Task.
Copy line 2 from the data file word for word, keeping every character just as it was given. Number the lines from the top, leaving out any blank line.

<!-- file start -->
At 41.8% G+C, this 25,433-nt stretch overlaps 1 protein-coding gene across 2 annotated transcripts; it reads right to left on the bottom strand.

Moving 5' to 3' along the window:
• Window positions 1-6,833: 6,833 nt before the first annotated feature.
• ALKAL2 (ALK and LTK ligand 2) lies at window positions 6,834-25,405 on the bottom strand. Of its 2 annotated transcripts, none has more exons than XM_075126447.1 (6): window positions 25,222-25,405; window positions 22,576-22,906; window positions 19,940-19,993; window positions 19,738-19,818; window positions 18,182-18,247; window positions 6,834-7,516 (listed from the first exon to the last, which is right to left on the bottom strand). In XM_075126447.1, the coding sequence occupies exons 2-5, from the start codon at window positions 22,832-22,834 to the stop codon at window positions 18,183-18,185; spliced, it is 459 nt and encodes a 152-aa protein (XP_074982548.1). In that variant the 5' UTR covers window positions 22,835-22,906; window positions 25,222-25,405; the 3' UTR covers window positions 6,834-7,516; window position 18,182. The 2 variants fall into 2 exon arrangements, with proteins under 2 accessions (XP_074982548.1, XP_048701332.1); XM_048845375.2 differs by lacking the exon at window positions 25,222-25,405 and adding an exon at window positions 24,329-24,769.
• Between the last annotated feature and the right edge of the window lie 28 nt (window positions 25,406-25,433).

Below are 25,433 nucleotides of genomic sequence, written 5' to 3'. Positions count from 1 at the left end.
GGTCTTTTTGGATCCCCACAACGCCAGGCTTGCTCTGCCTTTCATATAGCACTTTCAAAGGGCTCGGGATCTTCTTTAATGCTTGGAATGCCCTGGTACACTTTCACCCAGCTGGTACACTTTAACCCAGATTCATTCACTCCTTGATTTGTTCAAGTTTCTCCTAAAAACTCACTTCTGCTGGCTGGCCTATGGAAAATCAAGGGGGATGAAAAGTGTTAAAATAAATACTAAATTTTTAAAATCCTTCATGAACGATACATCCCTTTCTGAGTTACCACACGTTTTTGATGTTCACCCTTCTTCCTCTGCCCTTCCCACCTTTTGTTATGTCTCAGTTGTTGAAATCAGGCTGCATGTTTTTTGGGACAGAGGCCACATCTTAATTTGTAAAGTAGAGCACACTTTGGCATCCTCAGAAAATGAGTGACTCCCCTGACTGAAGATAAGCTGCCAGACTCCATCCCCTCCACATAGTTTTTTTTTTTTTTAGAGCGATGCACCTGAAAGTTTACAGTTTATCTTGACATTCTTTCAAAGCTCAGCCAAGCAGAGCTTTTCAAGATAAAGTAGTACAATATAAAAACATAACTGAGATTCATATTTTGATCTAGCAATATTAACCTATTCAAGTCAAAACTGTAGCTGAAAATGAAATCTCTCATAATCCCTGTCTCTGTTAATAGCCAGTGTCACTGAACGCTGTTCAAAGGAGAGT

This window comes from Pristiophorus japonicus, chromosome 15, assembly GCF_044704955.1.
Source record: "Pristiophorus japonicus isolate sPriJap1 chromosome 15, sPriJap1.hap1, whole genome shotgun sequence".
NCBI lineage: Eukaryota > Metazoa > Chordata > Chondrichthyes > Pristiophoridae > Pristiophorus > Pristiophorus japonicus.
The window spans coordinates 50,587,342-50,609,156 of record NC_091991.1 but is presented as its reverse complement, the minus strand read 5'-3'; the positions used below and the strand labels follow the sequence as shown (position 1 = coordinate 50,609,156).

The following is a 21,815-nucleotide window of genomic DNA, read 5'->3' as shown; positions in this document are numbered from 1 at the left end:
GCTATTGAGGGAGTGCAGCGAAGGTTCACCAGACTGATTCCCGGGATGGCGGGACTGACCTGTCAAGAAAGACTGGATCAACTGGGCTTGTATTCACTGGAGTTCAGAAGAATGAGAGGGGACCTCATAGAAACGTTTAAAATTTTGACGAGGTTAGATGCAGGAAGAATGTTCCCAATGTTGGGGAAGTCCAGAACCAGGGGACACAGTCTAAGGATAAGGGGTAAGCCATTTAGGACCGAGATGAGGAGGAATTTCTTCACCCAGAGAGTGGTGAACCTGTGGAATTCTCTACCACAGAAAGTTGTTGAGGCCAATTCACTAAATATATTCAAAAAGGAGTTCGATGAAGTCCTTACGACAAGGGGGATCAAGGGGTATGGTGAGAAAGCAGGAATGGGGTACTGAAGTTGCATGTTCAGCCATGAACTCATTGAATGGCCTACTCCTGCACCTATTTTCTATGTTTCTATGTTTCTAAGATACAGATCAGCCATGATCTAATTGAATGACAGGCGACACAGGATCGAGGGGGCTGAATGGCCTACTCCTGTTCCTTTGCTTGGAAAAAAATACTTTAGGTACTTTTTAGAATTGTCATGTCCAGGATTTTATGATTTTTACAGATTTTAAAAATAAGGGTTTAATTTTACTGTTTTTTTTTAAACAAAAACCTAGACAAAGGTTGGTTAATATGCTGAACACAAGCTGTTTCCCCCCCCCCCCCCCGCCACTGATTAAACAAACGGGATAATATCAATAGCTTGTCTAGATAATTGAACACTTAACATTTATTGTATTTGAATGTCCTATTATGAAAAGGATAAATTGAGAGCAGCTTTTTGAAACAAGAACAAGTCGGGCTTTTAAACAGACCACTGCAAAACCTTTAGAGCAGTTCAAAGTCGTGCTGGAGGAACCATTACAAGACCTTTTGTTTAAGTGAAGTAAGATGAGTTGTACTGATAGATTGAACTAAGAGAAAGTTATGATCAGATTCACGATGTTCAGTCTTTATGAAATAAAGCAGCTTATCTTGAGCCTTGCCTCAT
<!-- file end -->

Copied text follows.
Moving 5' to 3' along the window: